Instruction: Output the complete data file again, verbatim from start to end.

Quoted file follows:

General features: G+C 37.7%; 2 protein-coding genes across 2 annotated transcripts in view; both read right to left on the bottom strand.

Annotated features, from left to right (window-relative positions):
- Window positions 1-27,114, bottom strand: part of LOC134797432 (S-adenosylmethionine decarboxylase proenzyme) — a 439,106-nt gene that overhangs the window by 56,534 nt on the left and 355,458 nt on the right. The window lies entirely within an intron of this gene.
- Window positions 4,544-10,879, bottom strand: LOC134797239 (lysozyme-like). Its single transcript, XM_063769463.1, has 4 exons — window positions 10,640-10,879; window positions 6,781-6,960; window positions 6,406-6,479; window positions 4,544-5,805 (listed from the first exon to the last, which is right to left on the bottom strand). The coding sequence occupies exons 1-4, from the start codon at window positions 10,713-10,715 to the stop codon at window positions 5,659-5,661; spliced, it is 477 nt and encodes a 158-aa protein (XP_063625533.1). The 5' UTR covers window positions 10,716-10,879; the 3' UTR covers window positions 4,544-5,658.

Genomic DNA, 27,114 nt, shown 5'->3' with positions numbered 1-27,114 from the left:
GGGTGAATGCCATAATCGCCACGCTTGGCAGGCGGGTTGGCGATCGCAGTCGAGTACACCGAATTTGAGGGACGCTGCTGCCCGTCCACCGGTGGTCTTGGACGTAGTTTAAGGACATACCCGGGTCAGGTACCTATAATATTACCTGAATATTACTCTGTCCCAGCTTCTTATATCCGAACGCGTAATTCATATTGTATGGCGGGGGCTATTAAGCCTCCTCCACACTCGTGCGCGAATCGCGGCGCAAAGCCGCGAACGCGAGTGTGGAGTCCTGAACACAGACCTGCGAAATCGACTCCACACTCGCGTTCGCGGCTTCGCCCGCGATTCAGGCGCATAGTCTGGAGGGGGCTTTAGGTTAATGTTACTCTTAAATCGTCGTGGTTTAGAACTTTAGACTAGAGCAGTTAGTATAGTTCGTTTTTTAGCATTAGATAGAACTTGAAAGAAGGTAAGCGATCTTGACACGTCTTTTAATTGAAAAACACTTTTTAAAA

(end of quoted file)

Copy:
General features: G+C 37.7%; 2 protein-coding genes across 2 annotated transcripts in view; both read right to left on the bottom strand.

Annotated features, from left to right (window-relative positions):
- Window positions 1-27,114, bottom strand: part of LOC134797432 (S-adenosylmethionine decarboxylase proenzyme) — a 439,106-nt gene that overhangs the window by 56,534 nt on the left and 355,458 nt on the right. The window lies entirely within an intron of this gene.
- Window positions 4,544-10,879, bottom strand: LOC134797239 (lysozyme-like). Its single transcript, XM_063769463.1, has 4 exons — window positions 10,640-10,879; window positions 6,781-6,960; window positions 6,406-6,479; window positions 4,544-5,805 (listed from the first exon to the last, which is right to left on the bottom strand). The coding sequence occupies exons 1-4, from the start codon at window positions 10,713-10,715 to the stop codon at window positions 5,659-5,661; spliced, it is 477 nt and encodes a 158-aa protein (XP_063625533.1). The 5' UTR covers window positions 10,716-10,879; the 3' UTR covers window positions 4,544-5,658.

Genomic DNA, 27,114 nt, shown 5'->3' with positions numbered 1-27,114 from the left:
GGGTGAATGCCATAATCGCCACGCTTGGCAGGCGGGTTGGCGATCGCAGTCGAGTACACCGAATTTGAGGGACGCTGCTGCCCGTCCACCGGTGGTCTTGGACGTAGTTTAAGGACATACCCGGGTCAGGTACCTATAATATTACCTGAATATTACTCTGTCCCAGCTTCTTATATCCGAACGCGTAATTCATATTGTATGGCGGGGGCTATTAAGCCTCCTCCACACTCGTGCGCGAATCGCGGCGCAAAGCCGCGAACGCGAGTGTGGAGTCCTGAACACAGACCTGCGAAATCGACTCCACACTCGCGTTCGCGGCTTCGCCCGCGATTCAGGCGCATAGTCTGGAGGGGGCTTTAGGTTAATGTTACTCTTAAATCGTCGTGGTTTAGAACTTTAGACTAGAGCAGTTAGTATAGTTCGTTTTTTAGCATTAGATAGAACTTGAAAGAAGGTAAGCGATCTTGACACGTCTTTTAATTGAAAAACACTTTTTAAAA